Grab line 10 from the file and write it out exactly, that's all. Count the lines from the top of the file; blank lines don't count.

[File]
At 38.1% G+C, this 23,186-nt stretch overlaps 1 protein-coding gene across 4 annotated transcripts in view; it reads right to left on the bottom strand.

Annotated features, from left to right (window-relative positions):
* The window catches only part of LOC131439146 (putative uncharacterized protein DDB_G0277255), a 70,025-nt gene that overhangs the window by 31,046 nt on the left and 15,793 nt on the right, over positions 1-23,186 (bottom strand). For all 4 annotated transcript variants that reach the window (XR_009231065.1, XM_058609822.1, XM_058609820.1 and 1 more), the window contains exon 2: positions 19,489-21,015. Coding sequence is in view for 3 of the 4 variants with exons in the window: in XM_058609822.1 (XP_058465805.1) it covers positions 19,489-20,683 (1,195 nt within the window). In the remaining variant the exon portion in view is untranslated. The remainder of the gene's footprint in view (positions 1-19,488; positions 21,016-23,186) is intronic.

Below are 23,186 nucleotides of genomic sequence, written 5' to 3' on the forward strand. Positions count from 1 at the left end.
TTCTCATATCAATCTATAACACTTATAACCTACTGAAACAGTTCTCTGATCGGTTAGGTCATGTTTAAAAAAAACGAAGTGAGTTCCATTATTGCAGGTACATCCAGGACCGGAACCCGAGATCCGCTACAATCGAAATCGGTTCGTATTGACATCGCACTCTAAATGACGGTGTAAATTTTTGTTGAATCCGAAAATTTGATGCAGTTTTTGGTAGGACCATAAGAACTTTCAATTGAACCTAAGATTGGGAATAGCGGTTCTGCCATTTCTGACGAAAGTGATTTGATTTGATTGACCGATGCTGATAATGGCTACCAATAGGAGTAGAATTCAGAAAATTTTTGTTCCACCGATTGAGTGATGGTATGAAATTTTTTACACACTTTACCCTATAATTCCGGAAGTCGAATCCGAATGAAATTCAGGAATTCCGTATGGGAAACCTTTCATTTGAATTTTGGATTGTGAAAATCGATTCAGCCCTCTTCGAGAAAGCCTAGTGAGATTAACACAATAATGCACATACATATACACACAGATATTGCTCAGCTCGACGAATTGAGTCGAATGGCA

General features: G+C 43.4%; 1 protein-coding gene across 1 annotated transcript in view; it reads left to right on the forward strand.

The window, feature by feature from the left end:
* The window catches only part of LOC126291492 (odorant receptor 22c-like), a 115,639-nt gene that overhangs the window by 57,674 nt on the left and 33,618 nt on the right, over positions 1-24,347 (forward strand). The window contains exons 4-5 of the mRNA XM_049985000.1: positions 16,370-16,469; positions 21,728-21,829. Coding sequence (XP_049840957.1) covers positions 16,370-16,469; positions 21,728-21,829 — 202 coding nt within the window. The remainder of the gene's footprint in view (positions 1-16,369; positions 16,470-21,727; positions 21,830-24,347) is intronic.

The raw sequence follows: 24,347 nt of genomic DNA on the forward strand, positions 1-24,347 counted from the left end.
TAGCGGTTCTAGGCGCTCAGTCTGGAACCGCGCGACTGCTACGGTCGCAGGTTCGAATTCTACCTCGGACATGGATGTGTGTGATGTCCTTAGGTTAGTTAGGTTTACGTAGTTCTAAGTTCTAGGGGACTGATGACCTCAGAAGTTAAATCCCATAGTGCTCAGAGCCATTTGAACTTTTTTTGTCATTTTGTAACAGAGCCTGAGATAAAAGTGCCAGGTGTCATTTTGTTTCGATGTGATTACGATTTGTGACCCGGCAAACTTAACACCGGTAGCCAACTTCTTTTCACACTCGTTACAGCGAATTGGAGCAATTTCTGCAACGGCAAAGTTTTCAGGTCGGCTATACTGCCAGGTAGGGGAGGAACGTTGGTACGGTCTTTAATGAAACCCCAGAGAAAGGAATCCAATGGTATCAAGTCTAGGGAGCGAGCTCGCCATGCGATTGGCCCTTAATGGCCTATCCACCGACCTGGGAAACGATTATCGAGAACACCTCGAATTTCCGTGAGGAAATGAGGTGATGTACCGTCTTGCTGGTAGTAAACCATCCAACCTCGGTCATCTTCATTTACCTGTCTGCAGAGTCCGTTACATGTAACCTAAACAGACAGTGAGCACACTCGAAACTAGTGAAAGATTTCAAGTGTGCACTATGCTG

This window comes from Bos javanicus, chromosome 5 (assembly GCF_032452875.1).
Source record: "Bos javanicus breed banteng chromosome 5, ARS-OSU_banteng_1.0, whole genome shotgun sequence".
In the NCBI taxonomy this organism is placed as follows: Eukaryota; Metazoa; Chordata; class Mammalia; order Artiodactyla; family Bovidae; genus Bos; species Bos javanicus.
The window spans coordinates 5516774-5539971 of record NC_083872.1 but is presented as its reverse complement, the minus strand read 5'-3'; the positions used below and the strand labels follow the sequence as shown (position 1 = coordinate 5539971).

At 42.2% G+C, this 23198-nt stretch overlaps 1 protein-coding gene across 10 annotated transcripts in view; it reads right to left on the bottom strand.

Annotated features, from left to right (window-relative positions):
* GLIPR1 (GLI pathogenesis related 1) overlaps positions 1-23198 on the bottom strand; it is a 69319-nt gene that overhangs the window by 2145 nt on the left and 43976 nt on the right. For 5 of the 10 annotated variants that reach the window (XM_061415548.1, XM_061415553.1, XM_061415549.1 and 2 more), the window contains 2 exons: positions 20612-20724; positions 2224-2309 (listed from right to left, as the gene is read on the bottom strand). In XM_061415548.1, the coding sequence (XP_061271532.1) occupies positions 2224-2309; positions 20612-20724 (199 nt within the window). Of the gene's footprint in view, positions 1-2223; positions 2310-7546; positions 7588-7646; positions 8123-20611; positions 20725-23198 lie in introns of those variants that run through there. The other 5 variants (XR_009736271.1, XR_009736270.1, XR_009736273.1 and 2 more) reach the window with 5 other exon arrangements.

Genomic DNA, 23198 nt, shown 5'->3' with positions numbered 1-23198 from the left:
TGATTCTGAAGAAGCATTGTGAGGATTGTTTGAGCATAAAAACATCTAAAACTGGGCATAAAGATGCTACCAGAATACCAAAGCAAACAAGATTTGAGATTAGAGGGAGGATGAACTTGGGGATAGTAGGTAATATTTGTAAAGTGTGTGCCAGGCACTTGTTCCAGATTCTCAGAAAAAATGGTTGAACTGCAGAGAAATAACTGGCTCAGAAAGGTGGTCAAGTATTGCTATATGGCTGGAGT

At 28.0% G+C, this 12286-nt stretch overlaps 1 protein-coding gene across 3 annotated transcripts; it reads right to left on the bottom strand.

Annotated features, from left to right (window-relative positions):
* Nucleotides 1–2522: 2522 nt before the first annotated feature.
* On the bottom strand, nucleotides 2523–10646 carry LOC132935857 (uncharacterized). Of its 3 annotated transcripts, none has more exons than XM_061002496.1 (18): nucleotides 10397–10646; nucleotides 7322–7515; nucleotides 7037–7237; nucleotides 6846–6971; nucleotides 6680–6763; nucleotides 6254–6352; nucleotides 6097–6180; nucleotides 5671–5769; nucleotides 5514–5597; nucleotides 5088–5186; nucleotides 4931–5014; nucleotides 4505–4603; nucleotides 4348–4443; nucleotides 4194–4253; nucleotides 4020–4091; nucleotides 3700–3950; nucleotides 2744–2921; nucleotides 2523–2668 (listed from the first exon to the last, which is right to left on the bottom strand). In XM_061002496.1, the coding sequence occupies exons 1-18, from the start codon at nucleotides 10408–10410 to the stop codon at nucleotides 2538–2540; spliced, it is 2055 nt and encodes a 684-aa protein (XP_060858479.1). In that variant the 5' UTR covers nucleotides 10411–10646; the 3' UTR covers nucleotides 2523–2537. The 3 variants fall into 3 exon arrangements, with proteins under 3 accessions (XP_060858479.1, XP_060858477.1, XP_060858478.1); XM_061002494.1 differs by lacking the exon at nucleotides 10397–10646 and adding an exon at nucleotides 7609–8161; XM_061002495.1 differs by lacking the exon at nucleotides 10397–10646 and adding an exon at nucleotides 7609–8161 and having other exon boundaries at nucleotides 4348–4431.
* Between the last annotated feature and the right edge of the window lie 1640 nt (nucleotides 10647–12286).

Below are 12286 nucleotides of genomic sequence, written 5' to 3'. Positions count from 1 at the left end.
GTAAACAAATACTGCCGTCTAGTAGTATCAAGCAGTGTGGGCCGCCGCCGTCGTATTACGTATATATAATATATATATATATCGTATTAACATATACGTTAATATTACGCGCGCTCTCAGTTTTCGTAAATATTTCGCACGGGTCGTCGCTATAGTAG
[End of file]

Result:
TAGCGGTTCTAGGCGCTCAGTCTGGAACCGCGCGACTGCTACGGTCGCAGGTTCGAATTCTACCTCGGACATGGATGTGTGTGATGTCCTTAGGTTAGTTAGGTTTACGTAGTTCTAAGTTCTAGGGGACTGATGACCTCAGAAGTTAAATCCCATAGTGCTCAGAGCCATTTGAACTTTTTTTGTCATTTTGTAACAGAGCCTGAGATAAAAGTGCCAGGTGTCATTTTGTTTCGATGTGATTACGATTTGTGACCCGGCAAACTTAACACCGGTAGCCAACTTCTTTTCACACTCGTTACAGCGAATTGGAGCAATTTCTGCAACGGCAAAGTTTTCAGGTCGGCTATACTGCCAGGTAGGGGAGGAACGTTGGTACGGTCTTTAATGAAACCCCAGAGAAAGGAATCCAATGGTATCAAGTCTAGGGAGCGAGCTCGCCATGCGATTGGCCCTTAATGGCCTATCCACCGACCTGGGAAACGATTATCGAGAACACCTCGAATTTCCGTGAGGAAATGAGGTGATGTACCGTCTTGCTGGTAGTAAACCATCCAACCTCGGTCATCTTCATTTACCTGTCTGCAGAGTCCGTTACATGTAACCTAAACAGACAGTGAGCACACTCGAAACTAGTGAAAGATTTCAAGTGTGCACTATGCTG